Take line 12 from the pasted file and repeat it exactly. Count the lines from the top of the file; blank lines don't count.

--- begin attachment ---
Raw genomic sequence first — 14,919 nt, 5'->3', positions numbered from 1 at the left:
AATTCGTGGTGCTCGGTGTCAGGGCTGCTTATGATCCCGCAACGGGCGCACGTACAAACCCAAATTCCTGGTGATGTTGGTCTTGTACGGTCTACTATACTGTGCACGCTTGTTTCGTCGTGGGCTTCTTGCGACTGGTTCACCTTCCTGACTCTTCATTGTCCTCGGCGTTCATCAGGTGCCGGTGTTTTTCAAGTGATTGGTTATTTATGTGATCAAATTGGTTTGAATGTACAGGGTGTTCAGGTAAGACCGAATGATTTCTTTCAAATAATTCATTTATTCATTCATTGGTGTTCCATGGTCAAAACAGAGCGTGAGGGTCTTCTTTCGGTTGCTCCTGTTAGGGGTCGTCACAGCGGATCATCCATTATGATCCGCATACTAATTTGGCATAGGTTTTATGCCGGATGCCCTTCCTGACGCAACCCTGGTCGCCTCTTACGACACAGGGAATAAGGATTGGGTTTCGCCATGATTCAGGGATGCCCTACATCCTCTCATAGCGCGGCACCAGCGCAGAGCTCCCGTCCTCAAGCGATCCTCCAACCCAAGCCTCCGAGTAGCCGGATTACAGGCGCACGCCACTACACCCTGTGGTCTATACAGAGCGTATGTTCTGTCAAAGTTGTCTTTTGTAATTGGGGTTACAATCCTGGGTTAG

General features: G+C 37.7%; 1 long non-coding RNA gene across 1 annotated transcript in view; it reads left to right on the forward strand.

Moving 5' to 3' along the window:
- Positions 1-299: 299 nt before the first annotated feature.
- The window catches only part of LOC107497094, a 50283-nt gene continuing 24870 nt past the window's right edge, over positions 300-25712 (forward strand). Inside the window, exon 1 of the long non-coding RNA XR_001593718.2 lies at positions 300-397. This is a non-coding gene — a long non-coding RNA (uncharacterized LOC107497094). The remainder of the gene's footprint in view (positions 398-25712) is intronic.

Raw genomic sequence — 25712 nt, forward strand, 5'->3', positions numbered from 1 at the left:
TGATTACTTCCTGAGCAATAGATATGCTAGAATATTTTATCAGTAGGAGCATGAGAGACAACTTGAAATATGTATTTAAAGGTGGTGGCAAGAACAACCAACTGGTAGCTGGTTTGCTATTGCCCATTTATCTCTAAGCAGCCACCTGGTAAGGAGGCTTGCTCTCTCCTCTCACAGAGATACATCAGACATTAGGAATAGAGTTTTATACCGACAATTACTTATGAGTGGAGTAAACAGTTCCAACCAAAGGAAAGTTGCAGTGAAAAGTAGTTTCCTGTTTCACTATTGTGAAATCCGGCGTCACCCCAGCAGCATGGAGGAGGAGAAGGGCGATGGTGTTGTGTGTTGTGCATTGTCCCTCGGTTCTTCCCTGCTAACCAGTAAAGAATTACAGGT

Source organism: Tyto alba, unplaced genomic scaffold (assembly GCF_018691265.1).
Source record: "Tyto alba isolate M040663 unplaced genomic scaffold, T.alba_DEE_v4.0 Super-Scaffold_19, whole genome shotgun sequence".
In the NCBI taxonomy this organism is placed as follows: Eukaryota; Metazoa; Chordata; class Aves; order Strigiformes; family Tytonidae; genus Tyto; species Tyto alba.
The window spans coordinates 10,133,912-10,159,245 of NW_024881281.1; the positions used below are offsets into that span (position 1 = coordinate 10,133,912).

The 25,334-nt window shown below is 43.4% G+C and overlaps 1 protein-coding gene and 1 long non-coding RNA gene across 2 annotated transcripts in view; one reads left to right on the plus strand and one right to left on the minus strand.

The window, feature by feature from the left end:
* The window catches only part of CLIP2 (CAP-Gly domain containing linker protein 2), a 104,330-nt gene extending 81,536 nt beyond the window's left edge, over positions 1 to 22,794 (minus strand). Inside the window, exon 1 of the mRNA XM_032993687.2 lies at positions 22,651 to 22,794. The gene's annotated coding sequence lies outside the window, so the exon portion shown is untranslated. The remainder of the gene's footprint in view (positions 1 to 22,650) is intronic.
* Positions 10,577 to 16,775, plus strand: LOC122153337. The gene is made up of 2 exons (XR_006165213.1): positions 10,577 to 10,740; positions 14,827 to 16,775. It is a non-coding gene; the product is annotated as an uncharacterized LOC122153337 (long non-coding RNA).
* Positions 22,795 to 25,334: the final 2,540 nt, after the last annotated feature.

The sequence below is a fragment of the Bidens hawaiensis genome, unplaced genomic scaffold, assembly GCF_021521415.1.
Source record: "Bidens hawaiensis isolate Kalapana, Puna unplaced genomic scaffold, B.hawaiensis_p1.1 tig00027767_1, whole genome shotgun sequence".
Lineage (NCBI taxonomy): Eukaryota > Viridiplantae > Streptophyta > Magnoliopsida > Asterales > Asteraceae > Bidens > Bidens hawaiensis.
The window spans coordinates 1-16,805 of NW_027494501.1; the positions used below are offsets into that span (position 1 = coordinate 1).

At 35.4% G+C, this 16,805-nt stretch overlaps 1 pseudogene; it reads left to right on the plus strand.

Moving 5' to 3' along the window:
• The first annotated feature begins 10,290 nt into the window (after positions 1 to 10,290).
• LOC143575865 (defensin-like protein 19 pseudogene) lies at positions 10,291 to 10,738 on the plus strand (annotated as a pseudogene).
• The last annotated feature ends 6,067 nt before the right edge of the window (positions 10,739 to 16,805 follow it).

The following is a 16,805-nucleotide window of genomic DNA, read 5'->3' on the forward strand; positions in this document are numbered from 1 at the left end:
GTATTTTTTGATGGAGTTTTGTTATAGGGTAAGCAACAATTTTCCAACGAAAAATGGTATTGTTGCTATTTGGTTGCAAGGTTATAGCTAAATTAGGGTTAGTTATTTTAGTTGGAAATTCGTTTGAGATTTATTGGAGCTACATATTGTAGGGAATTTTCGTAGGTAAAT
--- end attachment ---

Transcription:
The window spans coordinates 10,133,912-10,159,245 of NW_024881281.1; the positions used below are offsets into that span (position 1 = coordinate 10,133,912).